Handicap Parking Space Design Requirements

by Andrea Griffith; Updated September 26, 2017
Handicap spaces are mandatory in almost all new parking lots.

According to the ADA Accessibility Guidelines, handicap parking spaces need to be made for all "newly designed or newly constructed buildings and facilities and altered portions of existing buildings and facilities shall comply with section 4 (Accessible Elements and Spaces: Scope and Technical Requirements)." There are specific design and space requirements that your building must adhere to when providing the proper handicap spaces.

Number of Spacing Requirements

According to the ADA Accessibility Guidelines as of 2010, the number of handicap spaces in a parking lot are as follows: At least 1 handicap spot for a parking lot of 1 to 25 spaces; At least 2 handicap spots for a parking lot of 26 to 50 spaces; At least 3 handicap spots for a parking lot of 51 to 75 spaces; At least 4 handicap spots for a parking lot of 76 to 100 spaces; At least 5 handicap spots for a parking lot of 101 to 150 spaces; At least 6 handicap spots for a parking lot of 151 to 200 spaces; At least 7 handicap spots for a parking lot of 201 to 300 spaces; At least 8 handicap spots for a parking lot of 301 to 400 spaces; At least 9 handicap spots for a parking lot of 401 to 500 spaces.

For parking lots with 501 to 1,000 spaces, the number of handicap spots needs to be 2 percent of the total spaces. For parking lots with 1,001 and more spaces, there needs to be 20 handicap spots plus an additional handicap spot for each 100 parking spaces over 1,000. For medical facilities, the number of handicap parking spaces should be at least 10 percent of the total spaces. For facilities that specialize in helping those with mobility impairments, the number of handicap parking spaces should be at least 20 percent of the total spaces provided.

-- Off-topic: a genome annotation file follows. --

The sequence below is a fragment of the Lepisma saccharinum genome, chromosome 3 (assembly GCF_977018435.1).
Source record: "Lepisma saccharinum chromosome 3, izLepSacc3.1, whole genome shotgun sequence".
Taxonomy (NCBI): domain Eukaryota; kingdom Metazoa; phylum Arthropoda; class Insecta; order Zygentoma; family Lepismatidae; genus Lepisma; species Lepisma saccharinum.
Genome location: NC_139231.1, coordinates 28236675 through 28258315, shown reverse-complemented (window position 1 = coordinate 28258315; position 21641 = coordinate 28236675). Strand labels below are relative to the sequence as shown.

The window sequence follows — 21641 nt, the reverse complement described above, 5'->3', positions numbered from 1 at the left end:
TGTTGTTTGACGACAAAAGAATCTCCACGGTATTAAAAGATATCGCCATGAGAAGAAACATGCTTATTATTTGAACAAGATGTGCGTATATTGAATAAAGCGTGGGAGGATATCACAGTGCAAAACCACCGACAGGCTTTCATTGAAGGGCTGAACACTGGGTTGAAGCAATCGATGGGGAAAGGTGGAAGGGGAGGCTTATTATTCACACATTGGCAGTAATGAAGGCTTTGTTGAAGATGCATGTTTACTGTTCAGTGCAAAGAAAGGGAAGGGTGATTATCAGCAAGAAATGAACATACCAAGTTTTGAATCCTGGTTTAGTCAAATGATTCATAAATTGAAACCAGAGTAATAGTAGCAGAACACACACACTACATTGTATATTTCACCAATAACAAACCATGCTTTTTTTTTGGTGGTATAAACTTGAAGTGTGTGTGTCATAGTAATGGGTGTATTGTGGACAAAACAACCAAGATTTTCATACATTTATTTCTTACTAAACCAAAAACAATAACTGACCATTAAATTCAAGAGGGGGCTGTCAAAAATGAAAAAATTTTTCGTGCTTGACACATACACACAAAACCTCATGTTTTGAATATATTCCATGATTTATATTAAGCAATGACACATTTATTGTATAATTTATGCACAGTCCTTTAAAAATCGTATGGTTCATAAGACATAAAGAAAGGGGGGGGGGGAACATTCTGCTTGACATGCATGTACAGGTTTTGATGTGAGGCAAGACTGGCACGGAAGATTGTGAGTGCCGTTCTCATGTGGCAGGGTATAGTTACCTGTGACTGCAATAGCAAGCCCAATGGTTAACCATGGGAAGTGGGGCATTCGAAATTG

Handicap Parking Space Size

According to the ADA Accessibility Guidelines as of 2010, each handicap parking space should be at least 60 inches wide. One handicap space for every eight should be designated as "Van Accessible." Van accessible spaces should be at least 96 inches wide. Van accessible spaces should also be clearly marked and have a vertical clearance of 114 inches.

Handicap Signage

Handicap spots should be properly signed with text that is at least 3-inches high. According to the ADA Accessibility Guidelines as of 2010, the text on the signs must "have a width-to-height ratio between 3:5 and 1:1 and a stroke-width-to-height ratio between 1:5 and 1:10." The signs can not have a shiny or glared finish, and the text/characters/symbols need to be in a contrasting color to the sign's background. Typically, the background of signs are a cream or white color and the text/characters/symbols are in a bright blue color. Handicap signs require mounting on a wall or a post 60 inches above the ground.

Hadicap Symbol

Each spot needs to stand out from the rest of the parking lot space. Typically, parking spots are painted white or yellow, whereas handicap spots are painted a bright blue. In the middle of each handicap spot, a blue handicap symbol is also painted to clearly mark each spot. The entire handicap spot may also be blue, with the handicap symbol painted in white.

About the Author

Andrea Griffith has been writing professionally since 2005. Her work has been published by the "Western Herald," Detroit WDIV, USAToday and other print, broadcast and online publications. Although she writes about a wide range of topics, her areas of expertise include fashion, beauty, technology and education. She holds a Bachelor of Arts in journalism and English from Western Michigan University.

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